Tyler Graovac made the Wild out of training camp last season, was in the opening night lineup and it still turned out to be the most nightmarish season of his pro career.

Graovac logged nearly 14 minutes in Colorado last October, and played only once more all season for Minnesota. After battling a groin injury last summer, Graovac aggravated the injury during the morning skate in Denver.

“Making the team, it was such a high,” Graovac said. “But in Colorado at the morning skate, it was like a knife got stuck in my groin. As much as I tried loosening it up, I just had nothing that night. I couldn’t push. No strength, no movement.”

Graovac tried rehab, but he ultimately needed surgery to repair his bilateral core muscle. He returned for AHL Iowa in December. With opponents in midseason form and Graovac starting from scratch — having dropped 10 to 15 pounds — he suffered through a painful season, literally and figuratively.

“Scar tissue built up and it was like pops, tears, everything,” he said. “I was texting the doctor after almost every game saying, ‘I don’t know if this thing’s right.’ I just kept pushing through it. But I never got back to where I was.”

Graovac finally couldn’t play anymore in late March. He finished with five goals and 11 assists in 39 games for Iowa despite leading the team with 21 goals and 46 points the year before.

Now, Graovac, who will make his exhibition debut against the Buffalo Sabres on Monday night in State College, Pa., said he’s completely healthy.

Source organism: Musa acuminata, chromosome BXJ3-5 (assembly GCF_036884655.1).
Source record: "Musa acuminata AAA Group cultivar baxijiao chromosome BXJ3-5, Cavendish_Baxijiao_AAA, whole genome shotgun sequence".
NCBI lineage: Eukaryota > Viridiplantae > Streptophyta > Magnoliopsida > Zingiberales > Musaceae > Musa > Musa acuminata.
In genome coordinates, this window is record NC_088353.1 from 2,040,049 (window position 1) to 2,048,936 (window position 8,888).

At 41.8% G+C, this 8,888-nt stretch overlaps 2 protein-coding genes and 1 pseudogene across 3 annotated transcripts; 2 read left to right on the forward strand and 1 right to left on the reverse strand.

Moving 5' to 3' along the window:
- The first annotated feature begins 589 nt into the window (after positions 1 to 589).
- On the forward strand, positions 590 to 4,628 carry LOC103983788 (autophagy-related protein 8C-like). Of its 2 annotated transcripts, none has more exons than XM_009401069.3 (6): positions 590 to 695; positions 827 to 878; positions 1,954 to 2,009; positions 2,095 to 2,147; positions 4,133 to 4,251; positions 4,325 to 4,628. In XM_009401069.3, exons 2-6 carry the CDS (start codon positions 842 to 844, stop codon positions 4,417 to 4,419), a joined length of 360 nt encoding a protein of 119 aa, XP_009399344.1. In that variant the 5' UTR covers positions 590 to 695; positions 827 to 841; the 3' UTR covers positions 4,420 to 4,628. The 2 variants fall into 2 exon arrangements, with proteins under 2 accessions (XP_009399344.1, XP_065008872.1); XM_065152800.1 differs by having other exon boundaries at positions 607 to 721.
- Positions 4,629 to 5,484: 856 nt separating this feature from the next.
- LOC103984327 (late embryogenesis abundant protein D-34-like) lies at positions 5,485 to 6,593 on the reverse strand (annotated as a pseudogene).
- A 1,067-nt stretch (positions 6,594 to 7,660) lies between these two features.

“I’m so pumped,” Graovac said. “I’ve been waiting for this since the surgery. Throughout the whole year last year, I was just, to be honest, waiting for the year to get over so I could get my strength back.

“It was tough, took a toll on my body. I feel right now I can start off where I left off at the end of training camp last year. With new coaches, I’m here to make all new impressions.”

Graovac, 23, is battling with minor league vet Zac Dalpe, who looks to be flying in camp, and rookie Joel Eriksson Ek for the open fourth-line center spot. If none earn it, the Wild could look outside the organization or start the season by moving Charlie Coyle to center and dropping Erik Haula to the fourth line. Graovac and Dalpe require waivers to get to Iowa.

“I’m here to make a statement,” Graovac said. “Last year, the first intrasquad game, Yeozie (former coach Mike Yeo) was all over me, that first day there was an article demanding more from me. That’s something that’s always going to be on you as a young guy. You always need to get better and show you belong.

“I was thinking this is my sixth year here, my sixth camp since I was 18. This is my time. I know what I can do and I just need to show that to people. The first thing is gaining their trust and just being me.

“I’ll give everything I have every drill, every battle. I’m a quick learner and hopefully they can see that. I can’t wait for the preseason games. Hopefully they give me a big shot.”

Assistant GM Brent Flahr is one of many eyes watching.

“I wouldn’t say it’s now or never, but at the same time, he’s going into his fourth year pro here,” Flahr said. “He’ll get a good look.”

Stalock close to home

South St. Paul native Alex Stalock, a former San Jose Shark, will start for the Wild in Monday’s exhibition game. Barring injury, the plan is for Stalock to be Iowa’s No. 1 this season.

“To be with this organization is pretty cool,” said Stalock.

The Wild’s No. 1 line at Penn State will be Jason Zucker-Coyle-Chris Stewart. Defensemen Matt Dumba, Marco Scandella, Nate Prosser and Mike Reilly will play, and Alex Tuch, Mario Lucia, Nick Seeler and Hunter Warner will make their exhibition debuts.

“I’m excited because I could feel how excited they are,” said coach Bruce Boudreau.

World travelers

World Cup participants Zach Parise, Ryan Suter, Mikko Koivu, Mikael Granlund and Haula report to camp Monday. Nino Niederreiter and Team Europe advanced to the final against Canada, meaning Niederreiter’s return to the Wild will be delayed until next week.

“Of all the guys, we would have thought we were going to see him first,” Boudreau said. “I think it would be great for him to win. Well, if I wasn’t Canadian.”